Carter Center Launches Election Monitoring Mission in Myanmar
By Nan Lwin 18 September 2020
YANGON—The Carter Center, formed by the former US president Jimmy Carter, has launched its observation mission for Myanmar’s general election, although its specialist staff are currently based outside the country because of COVID-19 restrictions.
The organization said its mission began when it received accreditation from the Union Election Commission (UEC). On Nov. 8, Myanmar is set to hold its third general election – where the results are recognized – in nearly six decades.
It said the monitoring operation will include a core team of six specialists and 24 long-term observers.
“Because of the exceptional circumstances created by COVID-19 travel restrictions, several core team experts are currently working remotely and Myanmar nationals will serve as long-term observers,” the Carter Center said.
The monitoring and reporting by the long-term observers will be overseen and managed by the international specialists, according to the center.
It said the mission will observe the electoral preparations and environment, including the election administration, campaigning, openness of the political space, participation of women and ethnic minorities, social media and impact of COVID-19 on the electoral process.
The center also plans to dispatch a delegation of short-term observers who will help assess the voting, counting and tabulation processes if travel and security permits are granted.
In early September, the UEC approved 8,120 domestic observers from eight civil society groups and two international NGOs to observe the November election.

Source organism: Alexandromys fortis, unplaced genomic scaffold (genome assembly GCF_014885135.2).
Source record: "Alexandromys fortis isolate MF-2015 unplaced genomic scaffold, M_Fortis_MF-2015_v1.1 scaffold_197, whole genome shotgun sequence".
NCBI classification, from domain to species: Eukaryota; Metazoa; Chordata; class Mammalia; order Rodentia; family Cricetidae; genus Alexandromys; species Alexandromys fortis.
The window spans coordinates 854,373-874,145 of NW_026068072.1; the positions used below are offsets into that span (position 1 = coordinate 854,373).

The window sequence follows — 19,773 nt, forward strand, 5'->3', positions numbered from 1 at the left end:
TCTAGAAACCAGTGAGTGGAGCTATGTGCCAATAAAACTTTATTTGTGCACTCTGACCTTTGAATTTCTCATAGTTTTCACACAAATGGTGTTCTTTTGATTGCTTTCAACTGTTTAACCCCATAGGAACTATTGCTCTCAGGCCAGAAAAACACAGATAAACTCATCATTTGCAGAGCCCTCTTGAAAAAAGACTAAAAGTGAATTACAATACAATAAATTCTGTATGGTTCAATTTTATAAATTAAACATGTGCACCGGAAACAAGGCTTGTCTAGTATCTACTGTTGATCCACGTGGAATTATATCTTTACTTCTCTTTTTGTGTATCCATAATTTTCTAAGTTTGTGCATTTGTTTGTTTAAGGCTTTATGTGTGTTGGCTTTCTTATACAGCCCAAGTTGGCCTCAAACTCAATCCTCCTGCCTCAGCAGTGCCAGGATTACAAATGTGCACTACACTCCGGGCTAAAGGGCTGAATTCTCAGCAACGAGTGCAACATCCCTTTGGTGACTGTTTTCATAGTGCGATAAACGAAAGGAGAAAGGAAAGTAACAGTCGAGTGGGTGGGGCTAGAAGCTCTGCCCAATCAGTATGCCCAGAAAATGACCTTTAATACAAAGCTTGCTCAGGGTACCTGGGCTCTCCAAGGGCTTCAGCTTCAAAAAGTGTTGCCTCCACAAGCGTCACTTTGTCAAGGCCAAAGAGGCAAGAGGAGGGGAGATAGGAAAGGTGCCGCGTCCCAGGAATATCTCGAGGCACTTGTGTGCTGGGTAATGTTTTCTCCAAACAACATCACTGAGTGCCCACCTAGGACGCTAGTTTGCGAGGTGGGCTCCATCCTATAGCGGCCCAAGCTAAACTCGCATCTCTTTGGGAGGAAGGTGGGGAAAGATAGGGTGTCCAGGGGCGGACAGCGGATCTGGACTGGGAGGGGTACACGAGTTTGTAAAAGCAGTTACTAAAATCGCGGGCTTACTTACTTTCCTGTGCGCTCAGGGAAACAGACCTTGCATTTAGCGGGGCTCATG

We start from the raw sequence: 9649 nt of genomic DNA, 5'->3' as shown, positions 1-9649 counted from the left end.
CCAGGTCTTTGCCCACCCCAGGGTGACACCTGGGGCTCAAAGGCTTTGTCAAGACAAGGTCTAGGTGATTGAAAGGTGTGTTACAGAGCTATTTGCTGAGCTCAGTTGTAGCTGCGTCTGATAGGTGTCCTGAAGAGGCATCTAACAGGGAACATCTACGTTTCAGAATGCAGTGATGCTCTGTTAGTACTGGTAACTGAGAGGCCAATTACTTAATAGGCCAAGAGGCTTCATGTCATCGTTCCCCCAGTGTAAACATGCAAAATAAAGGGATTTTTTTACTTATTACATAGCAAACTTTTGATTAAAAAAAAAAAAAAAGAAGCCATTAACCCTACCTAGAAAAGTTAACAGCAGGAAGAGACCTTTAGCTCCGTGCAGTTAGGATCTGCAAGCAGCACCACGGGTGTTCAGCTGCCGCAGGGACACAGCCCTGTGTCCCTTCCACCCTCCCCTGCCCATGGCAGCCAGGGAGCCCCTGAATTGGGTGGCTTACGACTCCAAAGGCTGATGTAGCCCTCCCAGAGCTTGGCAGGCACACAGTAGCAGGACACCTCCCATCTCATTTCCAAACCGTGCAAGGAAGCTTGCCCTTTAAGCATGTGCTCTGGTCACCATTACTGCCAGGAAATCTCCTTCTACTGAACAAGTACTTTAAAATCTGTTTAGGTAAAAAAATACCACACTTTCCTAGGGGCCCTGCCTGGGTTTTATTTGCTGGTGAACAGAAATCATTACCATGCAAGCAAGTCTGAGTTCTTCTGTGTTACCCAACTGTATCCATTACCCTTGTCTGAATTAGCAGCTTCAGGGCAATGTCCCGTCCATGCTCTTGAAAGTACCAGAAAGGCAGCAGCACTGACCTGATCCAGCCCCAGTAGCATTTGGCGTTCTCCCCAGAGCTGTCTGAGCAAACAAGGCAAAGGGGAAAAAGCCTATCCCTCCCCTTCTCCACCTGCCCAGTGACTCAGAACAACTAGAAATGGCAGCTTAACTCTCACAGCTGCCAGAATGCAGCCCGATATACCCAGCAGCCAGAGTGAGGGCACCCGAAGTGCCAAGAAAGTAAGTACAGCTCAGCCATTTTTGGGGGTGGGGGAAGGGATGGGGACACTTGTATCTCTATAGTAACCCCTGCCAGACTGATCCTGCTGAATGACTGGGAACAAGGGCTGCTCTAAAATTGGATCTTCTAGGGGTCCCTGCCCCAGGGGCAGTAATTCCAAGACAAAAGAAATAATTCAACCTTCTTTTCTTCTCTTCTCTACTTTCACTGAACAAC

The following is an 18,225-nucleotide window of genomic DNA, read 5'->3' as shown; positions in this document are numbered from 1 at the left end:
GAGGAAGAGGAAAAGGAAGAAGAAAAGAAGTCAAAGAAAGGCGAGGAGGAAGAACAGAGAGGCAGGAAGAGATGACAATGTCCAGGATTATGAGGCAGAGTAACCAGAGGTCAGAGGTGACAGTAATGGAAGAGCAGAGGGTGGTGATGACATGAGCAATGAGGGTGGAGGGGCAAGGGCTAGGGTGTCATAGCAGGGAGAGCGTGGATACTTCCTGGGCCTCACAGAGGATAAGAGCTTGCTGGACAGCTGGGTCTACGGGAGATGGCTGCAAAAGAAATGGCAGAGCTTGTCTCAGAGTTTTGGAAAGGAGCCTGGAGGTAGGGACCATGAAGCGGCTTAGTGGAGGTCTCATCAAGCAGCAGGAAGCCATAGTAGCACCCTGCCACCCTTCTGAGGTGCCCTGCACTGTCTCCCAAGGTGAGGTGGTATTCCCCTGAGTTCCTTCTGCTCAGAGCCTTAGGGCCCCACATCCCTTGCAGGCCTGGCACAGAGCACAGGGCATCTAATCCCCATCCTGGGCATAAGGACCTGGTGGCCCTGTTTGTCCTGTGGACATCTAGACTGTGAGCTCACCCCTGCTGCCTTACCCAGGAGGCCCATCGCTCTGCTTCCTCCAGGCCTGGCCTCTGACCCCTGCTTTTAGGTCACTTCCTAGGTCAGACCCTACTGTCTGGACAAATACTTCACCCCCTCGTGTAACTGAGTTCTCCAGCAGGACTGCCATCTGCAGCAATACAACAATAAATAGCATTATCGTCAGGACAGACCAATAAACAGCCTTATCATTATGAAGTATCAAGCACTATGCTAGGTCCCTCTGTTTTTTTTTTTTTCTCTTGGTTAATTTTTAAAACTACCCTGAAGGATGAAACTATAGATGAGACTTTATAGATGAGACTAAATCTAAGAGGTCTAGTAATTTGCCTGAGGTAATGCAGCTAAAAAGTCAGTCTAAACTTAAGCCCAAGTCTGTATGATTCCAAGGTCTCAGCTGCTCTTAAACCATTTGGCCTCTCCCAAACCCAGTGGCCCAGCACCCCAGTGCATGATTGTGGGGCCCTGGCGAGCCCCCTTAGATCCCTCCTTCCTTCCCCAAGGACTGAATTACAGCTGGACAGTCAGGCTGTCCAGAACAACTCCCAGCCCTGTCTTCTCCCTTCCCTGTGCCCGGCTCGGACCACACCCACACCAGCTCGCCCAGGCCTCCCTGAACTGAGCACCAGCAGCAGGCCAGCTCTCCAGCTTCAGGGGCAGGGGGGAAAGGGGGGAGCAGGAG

The UEC said it certified the People’s Alliance for Credible Elections, Phan Tee Eain (Creative Home), New Myanmar Foundation, Rainmaker, Bago Observer group, Hornbill Organization, Kadu Youth Development Association, Election Education and Observation Partners. The international observers are from the Carter Center and Asian Network for Free Elections.
Some organizations reduced their election observers due to COVID-19. During the 2015 election, more than 11,400 domestic observers from 53 organizations and 764 international observers from six groups monitored the process.
The election campaign began on Sept. 8 but political parties are currently banned from campaigning where COVID-19 stay-at-home orders have been enforced. The UEC has approved nearly 7,000 candidates.
During the 2015 election, the Carter Center said it deployed three teams of long-term observers who visited 245 polling stations across the nation.
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